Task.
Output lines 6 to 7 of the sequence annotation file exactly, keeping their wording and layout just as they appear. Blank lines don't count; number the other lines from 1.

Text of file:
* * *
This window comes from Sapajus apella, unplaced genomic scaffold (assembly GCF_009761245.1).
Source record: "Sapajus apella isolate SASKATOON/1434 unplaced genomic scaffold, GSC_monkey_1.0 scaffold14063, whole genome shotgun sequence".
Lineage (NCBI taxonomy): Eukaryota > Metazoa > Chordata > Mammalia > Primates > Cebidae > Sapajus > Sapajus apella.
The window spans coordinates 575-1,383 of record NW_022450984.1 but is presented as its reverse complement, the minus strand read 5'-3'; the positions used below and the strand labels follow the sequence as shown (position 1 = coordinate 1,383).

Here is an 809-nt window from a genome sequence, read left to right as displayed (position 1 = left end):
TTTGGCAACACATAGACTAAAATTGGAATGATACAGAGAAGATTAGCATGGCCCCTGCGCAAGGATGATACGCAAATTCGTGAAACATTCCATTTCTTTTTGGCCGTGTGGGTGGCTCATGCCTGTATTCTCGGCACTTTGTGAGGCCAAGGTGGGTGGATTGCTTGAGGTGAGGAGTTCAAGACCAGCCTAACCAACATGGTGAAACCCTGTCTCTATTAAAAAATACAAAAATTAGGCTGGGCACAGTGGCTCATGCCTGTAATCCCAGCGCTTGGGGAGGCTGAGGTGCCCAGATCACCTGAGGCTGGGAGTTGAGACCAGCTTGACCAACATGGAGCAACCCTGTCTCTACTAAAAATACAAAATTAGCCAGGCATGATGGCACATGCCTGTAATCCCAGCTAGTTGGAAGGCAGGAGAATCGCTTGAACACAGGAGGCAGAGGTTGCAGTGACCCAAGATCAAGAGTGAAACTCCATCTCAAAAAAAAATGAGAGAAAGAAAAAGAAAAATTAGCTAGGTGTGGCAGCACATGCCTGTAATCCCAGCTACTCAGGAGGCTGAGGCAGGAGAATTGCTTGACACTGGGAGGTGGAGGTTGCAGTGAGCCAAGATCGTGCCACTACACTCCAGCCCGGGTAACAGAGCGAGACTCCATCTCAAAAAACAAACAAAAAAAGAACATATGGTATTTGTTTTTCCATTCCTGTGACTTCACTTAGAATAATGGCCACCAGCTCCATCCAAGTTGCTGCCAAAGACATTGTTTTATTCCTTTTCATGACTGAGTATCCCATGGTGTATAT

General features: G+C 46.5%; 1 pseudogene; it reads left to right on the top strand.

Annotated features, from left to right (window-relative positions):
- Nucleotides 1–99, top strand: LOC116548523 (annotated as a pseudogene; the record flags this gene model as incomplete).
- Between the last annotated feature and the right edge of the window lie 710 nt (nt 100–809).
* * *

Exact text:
TTTGGCAACACATAGACTAAAATTGGAATGATACAGAGAAGATTAGCATGGCCCCTGCGCAAGGATGATACGCAAATTCGTGAAACATTCCATTTCTTTTTGGCCGTGTGGGTGGCTCATGCCTGTATTCTCGGCACTTTGTGAGGCCAAGGTGGGTGGATTGCTTGAGGTGAGGAGTTCAAGACCAGCCTAACCAACATGGTGAAACCCTGTCTCTATTAAAAAATACAAAAATTAGGCTGGGCACAGTGGCTCATGCCTGTAATCCCAGCGCTTGGGGAGGCTGAGGTGCCCAGATCACCTGAGGCTGGGAGTTGAGACCAGCTTGACCAACATGGAGCAACCCTGTCTCTACTAAAAATACAAAATTAGCCAGGCATGATGGCACATGCCTGTAATCCCAGCTAGTTGGAAGGCAGGAGAATCGCTTGAACACAGGAGGCAGAGGTTGCAGTGACCCAAGATCAAGAGTGAAACTCCATCTCAAAAAAAAATGAGAGAAAGAAAAAGAAAAATTAGCTAGGTGTGGCAGCACATGCCTGTAATCCCAGCTACTCAGGAGGCTGAGGCAGGAGAATTGCTTGACACTGGGAGGTGGAGGTTGCAGTGAGCCAAGATCGTGCCACTACACTCCAGCCCGGGTAACAGAGCGAGACTCCATCTCAAAAAACAAACAAAAAAAGAACATATGGTATTTGTTTTTCCATTCCTGTGACTTCACTTAGAATAATGGCCACCAGCTCCATCCAAGTTGCTGCCAAAGACATTGTTTTATTCCTTTTCATGACTGAGTATCCCATGGTGTATAT

General features: G+C 46.5%; 1 pseudogene; it reads left to right on the top strand.